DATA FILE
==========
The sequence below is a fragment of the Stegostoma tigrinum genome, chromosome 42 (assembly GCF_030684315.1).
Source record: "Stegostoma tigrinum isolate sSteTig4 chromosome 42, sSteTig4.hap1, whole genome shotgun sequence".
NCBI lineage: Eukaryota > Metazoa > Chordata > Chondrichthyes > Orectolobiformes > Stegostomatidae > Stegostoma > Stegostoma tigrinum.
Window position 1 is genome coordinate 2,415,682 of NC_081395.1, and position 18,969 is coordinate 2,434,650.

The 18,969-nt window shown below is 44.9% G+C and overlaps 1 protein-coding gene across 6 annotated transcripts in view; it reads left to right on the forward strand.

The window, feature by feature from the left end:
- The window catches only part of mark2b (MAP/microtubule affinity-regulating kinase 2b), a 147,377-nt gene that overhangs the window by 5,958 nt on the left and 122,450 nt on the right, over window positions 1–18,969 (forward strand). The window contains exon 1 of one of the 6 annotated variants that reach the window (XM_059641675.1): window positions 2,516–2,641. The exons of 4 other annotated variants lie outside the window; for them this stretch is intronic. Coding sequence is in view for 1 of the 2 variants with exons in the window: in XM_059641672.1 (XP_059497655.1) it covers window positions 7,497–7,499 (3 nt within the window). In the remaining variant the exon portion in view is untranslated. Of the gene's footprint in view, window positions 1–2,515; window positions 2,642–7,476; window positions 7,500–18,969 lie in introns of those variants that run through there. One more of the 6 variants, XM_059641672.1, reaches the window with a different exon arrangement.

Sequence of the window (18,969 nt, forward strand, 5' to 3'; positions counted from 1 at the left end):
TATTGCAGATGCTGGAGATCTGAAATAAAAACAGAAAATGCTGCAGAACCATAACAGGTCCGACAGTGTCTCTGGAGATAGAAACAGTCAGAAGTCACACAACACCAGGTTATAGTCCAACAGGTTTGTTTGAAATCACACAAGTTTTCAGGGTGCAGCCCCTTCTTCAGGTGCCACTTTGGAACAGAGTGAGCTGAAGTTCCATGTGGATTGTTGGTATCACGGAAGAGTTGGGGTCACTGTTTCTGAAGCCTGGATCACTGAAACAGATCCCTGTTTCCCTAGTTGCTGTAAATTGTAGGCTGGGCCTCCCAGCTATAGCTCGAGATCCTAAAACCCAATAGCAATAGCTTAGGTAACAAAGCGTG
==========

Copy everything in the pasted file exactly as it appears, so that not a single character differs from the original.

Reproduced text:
The sequence below is a fragment of the Stegostoma tigrinum genome, chromosome 42 (assembly GCF_030684315.1).
Source record: "Stegostoma tigrinum isolate sSteTig4 chromosome 42, sSteTig4.hap1, whole genome shotgun sequence".
NCBI lineage: Eukaryota > Metazoa > Chordata > Chondrichthyes > Orectolobiformes > Stegostomatidae > Stegostoma > Stegostoma tigrinum.
Window position 1 is genome coordinate 2,415,682 of NC_081395.1, and position 18,969 is coordinate 2,434,650.

The 18,969-nt window shown below is 44.9% G+C and overlaps 1 protein-coding gene across 6 annotated transcripts in view; it reads left to right on the forward strand.

The window, feature by feature from the left end:
- The window catches only part of mark2b (MAP/microtubule affinity-regulating kinase 2b), a 147,377-nt gene that overhangs the window by 5,958 nt on the left and 122,450 nt on the right, over window positions 1–18,969 (forward strand). The window contains exon 1 of one of the 6 annotated variants that reach the window (XM_059641675.1): window positions 2,516–2,641. The exons of 4 other annotated variants lie outside the window; for them this stretch is intronic. Coding sequence is in view for 1 of the 2 variants with exons in the window: in XM_059641672.1 (XP_059497655.1) it covers window positions 7,497–7,499 (3 nt within the window). In the remaining variant the exon portion in view is untranslated. Of the gene's footprint in view, window positions 1–2,515; window positions 2,642–7,476; window positions 7,500–18,969 lie in introns of those variants that run through there. One more of the 6 variants, XM_059641672.1, reaches the window with a different exon arrangement.

Sequence of the window (18,969 nt, forward strand, 5' to 3'; positions counted from 1 at the left end):
TATTGCAGATGCTGGAGATCTGAAATAAAAACAGAAAATGCTGCAGAACCATAACAGGTCCGACAGTGTCTCTGGAGATAGAAACAGTCAGAAGTCACACAACACCAGGTTATAGTCCAACAGGTTTGTTTGAAATCACACAAGTTTTCAGGGTGCAGCCCCTTCTTCAGGTGCCACTTTGGAACAGAGTGAGCTGAAGTTCCATGTGGATTGTTGGTATCACGGAAGAGTTGGGGTCACTGTTTCTGAAGCCTGGATCACTGAAACAGATCCCTGTTTCCCTAGTTGCTGTAAATTGTAGGCTGGGCCTCCCAGCTATAGCTCGAGATCCTAAAACCCAATAGCAATAGCTTAGGTAACAAAGCGTG